Lock 'em up
I’m delighted to hear that Lord Hanningfield has been found guilty. And, what’s more, I look forward to his sentencing in three weeks' time. But like his colleagues (or should I say former colleagues) from the green benches who are enjoying a break from the rest of the world at Her Majesty’s pleasure, I have no doubt that his sentence simply won’t fit the crime.
I make no criticism of the judiciary. After all, judges are obliged to hand down sentences in accordance with the prevailing laws and guidelines. It’s the law and the guidelines that are the problem here.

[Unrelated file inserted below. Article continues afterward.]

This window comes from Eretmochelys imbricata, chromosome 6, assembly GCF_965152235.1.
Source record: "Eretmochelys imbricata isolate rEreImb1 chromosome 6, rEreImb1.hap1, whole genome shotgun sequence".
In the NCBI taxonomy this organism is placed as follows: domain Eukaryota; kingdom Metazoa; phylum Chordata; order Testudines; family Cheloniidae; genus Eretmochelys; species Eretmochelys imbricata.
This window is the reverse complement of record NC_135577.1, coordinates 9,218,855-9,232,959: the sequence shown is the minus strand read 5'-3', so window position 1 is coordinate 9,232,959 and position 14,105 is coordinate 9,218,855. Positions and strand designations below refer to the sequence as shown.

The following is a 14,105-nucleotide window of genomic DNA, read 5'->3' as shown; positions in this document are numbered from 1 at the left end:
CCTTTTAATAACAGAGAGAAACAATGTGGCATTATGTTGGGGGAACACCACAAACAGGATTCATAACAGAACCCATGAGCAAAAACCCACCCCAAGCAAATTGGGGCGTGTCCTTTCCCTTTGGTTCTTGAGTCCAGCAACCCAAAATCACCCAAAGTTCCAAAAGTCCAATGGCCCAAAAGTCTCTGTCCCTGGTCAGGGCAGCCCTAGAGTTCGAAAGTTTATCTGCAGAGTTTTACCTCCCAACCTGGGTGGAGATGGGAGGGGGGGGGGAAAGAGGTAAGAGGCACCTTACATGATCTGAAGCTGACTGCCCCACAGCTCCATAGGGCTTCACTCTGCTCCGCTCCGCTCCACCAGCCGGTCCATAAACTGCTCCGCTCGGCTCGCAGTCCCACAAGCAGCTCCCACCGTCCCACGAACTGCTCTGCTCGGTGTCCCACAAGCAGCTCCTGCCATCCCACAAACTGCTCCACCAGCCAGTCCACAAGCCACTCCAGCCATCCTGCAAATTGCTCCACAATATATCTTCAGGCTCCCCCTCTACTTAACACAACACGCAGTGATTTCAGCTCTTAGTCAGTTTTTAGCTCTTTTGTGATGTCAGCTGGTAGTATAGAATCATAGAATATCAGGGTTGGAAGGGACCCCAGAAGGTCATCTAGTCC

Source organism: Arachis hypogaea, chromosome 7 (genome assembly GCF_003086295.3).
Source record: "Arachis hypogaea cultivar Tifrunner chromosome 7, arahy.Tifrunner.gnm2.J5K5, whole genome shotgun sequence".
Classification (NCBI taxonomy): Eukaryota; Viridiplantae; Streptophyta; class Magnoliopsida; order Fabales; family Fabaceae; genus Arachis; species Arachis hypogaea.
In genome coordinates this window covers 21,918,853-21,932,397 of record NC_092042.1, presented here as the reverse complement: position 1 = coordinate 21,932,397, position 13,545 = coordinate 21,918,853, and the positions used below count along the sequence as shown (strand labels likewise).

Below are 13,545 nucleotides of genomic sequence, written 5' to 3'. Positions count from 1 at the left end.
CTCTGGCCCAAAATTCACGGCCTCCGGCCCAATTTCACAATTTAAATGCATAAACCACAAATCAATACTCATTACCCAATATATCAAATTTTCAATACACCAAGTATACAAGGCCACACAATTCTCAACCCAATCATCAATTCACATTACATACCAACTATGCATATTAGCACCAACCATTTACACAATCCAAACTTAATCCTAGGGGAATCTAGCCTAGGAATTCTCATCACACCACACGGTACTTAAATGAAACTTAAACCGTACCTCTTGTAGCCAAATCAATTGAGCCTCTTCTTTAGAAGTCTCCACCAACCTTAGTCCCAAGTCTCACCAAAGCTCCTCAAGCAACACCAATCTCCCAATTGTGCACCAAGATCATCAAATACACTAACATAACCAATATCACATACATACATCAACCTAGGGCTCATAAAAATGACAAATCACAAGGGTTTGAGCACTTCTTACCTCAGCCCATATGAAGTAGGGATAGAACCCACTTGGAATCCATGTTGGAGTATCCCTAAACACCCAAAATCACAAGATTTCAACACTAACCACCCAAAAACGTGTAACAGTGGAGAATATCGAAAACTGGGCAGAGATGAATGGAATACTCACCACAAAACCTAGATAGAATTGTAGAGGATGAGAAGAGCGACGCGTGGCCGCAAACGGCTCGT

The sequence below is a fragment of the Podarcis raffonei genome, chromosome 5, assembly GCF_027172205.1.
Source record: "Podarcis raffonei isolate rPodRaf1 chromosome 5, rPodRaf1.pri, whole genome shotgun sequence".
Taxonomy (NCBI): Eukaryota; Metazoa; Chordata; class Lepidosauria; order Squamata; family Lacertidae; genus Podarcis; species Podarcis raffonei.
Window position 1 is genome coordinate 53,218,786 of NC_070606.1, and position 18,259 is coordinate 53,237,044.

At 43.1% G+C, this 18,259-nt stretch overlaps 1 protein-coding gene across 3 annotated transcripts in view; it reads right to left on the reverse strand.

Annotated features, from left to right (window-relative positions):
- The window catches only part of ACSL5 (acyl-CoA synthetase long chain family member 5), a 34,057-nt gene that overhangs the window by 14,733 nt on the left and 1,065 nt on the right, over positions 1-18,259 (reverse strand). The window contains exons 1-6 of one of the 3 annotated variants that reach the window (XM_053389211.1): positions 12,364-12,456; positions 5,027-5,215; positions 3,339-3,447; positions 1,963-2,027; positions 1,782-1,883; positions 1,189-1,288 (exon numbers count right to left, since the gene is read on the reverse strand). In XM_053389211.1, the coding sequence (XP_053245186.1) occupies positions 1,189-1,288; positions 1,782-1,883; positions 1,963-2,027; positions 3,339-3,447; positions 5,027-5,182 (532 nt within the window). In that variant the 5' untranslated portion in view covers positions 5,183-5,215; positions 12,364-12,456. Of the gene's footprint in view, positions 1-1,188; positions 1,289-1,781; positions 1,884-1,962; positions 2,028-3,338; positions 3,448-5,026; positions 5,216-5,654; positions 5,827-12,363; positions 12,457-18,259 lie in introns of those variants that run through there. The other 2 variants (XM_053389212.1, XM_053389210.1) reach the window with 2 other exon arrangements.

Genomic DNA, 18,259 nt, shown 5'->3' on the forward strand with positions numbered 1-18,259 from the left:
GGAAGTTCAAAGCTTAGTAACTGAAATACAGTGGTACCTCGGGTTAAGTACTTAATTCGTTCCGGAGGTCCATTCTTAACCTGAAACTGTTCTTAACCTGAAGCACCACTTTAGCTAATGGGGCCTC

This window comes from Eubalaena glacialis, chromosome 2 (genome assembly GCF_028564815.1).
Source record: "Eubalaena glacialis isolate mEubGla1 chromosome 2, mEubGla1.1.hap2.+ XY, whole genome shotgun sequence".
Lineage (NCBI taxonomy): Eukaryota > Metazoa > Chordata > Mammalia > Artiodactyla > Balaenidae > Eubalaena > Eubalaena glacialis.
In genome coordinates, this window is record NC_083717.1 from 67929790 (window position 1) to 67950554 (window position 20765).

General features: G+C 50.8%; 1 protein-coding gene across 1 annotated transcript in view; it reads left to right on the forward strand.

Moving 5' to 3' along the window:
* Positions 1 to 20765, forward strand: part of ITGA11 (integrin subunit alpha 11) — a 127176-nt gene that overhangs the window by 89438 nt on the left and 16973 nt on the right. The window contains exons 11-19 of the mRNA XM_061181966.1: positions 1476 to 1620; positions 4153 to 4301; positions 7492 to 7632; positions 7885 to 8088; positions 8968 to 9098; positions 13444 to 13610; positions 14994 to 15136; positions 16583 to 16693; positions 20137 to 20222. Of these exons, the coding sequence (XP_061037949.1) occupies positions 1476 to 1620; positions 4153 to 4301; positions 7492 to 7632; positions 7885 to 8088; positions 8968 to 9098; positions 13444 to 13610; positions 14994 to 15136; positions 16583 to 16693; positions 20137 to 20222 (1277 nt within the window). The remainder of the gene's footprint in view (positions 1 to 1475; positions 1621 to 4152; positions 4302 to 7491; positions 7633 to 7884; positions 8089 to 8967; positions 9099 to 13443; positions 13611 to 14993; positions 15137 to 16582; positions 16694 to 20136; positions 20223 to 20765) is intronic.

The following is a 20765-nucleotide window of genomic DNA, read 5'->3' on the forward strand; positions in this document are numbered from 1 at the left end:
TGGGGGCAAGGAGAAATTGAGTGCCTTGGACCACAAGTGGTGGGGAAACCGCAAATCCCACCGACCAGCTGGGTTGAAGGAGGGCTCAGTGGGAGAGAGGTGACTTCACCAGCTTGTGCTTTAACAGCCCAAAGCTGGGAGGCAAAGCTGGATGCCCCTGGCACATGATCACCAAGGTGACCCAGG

Crime comes in many forms, from the incredibly serious to the relatively minor. But surely, in a democracy, crimes of personal gain perpetrated by individuals in public office who take advantage of that office to achieve that gain must be treated amongst the most serious. Those elected to serve the public are the custodians of a sacred trust. To breach that trust is nothing short of an assault on the democracy which they serve.
Lord Hanningfield deserves to go to jail. But he deserves to go to jail for a lot longer than he will. Personally, I’d throw away the key.